Health: Why walkers can experience this type of back and hip pain
Eric R. writes:
Late last November one weekend, my right hip felt a bit sore as I went to bed on my right side, the next day after I walked my normal 40 minutes to work, my right leg hurt. I stopped walking and used public transport from then on until my leg came right.
During the first few weeks, it did not matter where I put my right leg in bed it hurt, if I coughed or sneezed the right leg would tingle, if I sat down even for a few seconds my right leg would hurt so much it would slow my walking down to very slow walk for the first 50 meters (the doctor (GP) said 10 minutes) but even if I stood up after sitting down and waited 10 minutes before walking I would still have to walk about 50 meters or so before my leg came right.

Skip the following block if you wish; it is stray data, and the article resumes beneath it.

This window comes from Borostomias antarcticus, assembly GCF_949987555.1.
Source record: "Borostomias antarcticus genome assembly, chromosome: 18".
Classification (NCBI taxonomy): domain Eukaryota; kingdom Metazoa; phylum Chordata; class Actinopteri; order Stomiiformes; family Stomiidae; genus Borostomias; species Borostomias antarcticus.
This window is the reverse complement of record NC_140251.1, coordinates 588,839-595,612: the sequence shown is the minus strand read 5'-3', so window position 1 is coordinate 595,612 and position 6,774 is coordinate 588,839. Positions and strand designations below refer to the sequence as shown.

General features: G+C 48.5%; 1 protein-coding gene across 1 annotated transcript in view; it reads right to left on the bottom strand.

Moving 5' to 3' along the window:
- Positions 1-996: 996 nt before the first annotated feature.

After doing leg stretching exercise when I raised one leg at a time on the third step up a stairwell, that came right after a week.
At one stage at both side my lower rearside back would hurt, but after doing “Cat stretching” exercise, I could feel the same muscles that normal hurt. And once again after about a week these muscles did not give any more trouble. During the injury time I used ice packs and heat cream on my leg which I think was a waste of time, I think the most effective is muscle stretching exercise.
My doctor (GP) sent me off for a number of X-rays and found a problem with L2, L3, L4 (I take it L stands for lumber, the lower part of the spine) had deteriorated with age and I was told that part of the lumber was pinching on a nerve that runs down the right leg. He also told me to take up swimming or learn Thai Chi.
Now to make the plot a bit thicker I had a very similar problem at the same time of year, a year ago. That went away after a month or two. And never had any trouble for most of the year, and I kept the leg raising exercise. What lead to cure it, I missed the bus to take me to the physiotherapist and had to walk a couple of kilometers in bit of a rush to make it to the appointment on time. It occurred to me I was nursing it too long.